Tame Your Stress Eating
Carb cravings are running high right now. Here's how to head them off and stick to your diet
En español | Why is it that when the stress piles up — along with the laundry, the computer glitches, the worries over the long-running pandemic — we always seem to crave brownies and never broccoli?
If you, too, have reached the point where carb-heavy food has become a dietary staple, there are ways to understand what's happening (also blame your biology, which triggers anxiety-related cravings) and to make more conscious choices so that stress eating doesn't harm your health over time.
Why we want cookies
According to recent surveys, two-thirds of people in the U.S. say they've been eating more feel-good foods, such as pizza, ice cream and french fries, since the coronavirus pandemic began. Most of us learned to associate such calorie-dense foods with comfort as kids — we got a cookie to soothe the pain of a skinned knee or an ice cream cone after a shot at the doctor's office. And years of birthday parties, weddings and other celebrations cemented the link between certain foods and pleasure, says Susan Albers, a clinical psychologist and emotional-eating expert at the Cleveland Clinic. “The idea that comfort food is rewarding is ingrained in our culture and our brains, so it's not surprising that we seek it out as a way to soothe ourselves when we're stressed,” she notes.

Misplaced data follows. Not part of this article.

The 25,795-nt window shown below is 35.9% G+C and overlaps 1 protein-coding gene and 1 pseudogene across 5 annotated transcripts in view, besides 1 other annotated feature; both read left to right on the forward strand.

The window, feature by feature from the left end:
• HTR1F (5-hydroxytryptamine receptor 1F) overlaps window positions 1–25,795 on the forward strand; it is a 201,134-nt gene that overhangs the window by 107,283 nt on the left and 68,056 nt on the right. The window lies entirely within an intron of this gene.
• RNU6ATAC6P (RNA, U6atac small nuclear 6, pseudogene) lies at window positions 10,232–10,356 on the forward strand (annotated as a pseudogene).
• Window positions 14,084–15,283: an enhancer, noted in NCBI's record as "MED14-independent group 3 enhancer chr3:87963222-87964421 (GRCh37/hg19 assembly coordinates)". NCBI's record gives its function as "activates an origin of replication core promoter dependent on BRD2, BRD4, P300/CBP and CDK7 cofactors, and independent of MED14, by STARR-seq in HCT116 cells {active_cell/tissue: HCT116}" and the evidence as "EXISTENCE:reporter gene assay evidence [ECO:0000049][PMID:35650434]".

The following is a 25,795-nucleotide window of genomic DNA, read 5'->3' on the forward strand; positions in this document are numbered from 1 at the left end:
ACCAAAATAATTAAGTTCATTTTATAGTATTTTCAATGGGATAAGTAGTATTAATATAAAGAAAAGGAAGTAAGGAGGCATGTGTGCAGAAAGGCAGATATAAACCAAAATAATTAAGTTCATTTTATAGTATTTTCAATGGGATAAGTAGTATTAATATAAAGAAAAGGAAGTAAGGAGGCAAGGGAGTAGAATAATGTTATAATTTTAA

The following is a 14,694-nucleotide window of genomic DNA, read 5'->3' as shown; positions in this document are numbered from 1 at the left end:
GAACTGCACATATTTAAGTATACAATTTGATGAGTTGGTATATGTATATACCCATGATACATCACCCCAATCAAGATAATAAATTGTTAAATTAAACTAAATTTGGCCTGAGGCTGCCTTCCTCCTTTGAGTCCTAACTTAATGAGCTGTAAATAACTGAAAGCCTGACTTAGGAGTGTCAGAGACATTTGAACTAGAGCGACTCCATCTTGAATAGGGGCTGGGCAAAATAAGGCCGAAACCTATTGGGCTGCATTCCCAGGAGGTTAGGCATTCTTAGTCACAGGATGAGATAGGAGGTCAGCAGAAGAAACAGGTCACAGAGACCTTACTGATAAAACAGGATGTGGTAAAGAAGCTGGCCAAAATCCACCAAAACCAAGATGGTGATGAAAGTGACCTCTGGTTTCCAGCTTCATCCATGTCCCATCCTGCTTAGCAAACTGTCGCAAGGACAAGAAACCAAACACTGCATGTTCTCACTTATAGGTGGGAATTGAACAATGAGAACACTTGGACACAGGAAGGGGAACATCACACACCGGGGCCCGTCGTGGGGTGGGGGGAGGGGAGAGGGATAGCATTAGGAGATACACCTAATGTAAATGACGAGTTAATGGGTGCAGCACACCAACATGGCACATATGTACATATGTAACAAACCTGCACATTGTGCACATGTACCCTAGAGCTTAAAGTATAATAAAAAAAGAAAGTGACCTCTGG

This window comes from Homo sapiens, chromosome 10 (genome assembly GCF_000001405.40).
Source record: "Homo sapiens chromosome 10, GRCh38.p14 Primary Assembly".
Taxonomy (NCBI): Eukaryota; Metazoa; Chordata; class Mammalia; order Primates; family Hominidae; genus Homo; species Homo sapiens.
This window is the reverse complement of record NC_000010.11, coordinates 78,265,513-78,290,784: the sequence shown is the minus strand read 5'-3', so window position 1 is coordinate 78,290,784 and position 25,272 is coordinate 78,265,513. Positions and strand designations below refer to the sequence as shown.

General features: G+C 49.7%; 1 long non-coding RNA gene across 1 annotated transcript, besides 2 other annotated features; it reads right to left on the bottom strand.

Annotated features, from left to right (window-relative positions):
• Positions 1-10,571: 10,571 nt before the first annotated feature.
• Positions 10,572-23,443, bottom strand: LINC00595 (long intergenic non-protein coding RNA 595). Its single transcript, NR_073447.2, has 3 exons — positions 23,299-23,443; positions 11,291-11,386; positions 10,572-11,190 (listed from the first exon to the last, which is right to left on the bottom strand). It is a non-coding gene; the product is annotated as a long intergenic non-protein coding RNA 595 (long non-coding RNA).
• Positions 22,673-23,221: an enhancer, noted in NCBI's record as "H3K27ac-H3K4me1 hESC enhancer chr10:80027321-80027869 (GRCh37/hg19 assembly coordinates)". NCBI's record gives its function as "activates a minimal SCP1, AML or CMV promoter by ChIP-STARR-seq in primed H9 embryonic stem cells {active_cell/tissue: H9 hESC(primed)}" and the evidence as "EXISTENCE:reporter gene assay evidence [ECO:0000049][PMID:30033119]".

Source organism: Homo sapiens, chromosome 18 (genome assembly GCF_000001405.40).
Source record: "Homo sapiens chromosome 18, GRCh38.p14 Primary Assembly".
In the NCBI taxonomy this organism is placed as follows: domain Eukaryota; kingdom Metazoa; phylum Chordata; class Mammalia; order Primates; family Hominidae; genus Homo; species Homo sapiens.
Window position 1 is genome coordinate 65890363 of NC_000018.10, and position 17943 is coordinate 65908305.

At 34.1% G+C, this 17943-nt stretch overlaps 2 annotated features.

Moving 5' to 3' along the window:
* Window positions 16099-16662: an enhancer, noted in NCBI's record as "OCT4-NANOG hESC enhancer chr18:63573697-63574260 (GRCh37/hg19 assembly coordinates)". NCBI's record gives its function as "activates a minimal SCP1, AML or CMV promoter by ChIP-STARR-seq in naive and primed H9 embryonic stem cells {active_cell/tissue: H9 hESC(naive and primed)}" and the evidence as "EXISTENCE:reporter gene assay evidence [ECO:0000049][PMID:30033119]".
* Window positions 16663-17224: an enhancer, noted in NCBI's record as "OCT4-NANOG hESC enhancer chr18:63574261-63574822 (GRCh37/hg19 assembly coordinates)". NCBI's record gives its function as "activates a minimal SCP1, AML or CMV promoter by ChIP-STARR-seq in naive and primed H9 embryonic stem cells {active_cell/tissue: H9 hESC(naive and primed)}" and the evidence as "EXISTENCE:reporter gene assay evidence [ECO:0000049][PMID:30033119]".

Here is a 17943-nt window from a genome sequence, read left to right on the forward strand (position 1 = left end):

Physiology is at play, as well. When you're stressed, your body releases cortisol, a hormone that, among other things, plays a role in eating behavior and food choices. Short-term stress, like racing to meet a deadline, typically tamps down appetite. But when cortisol stays elevated, as it does when you're dealing with long-term distress from situations like a monthslong pandemic or job insecurity, it not only stimulates appetite but triggers cravings for highly palatable, fatty, sugary fare. “We've also found that stress might raise the levels of ghrelin, the hormone that signals your body it's time to eat,” says Ariana Chao, a stress and food researcher at the University of Pennsylvania School of Nursing, whose studies have shown that high cortisol and chronic stress can lead to weight gain. All told, along with priming you to crave carbs, stress makes it easier to overeat.
The truth about comfort food
When you're midway through a slice of pizza or a handful of potato chips, you may indeed feel a little less edgy. “Comfort food distracts us from our problems, tastes good and stimulates the brain's reward system, so you get a hit of pleasure,” Albers explains. But as a true stress-relief tool, unhealthy treats are actually no more effective than fruit or vegetables or no food at all, says Traci Mann, a professor of psychology and food researcher at the University of Minnesota. “There's nothing wrong with having a treat when you're stressed. But we've found that if you're eating comfort food to improve your mood, you'd be just as well off eating a bowl of broccoli,” she says.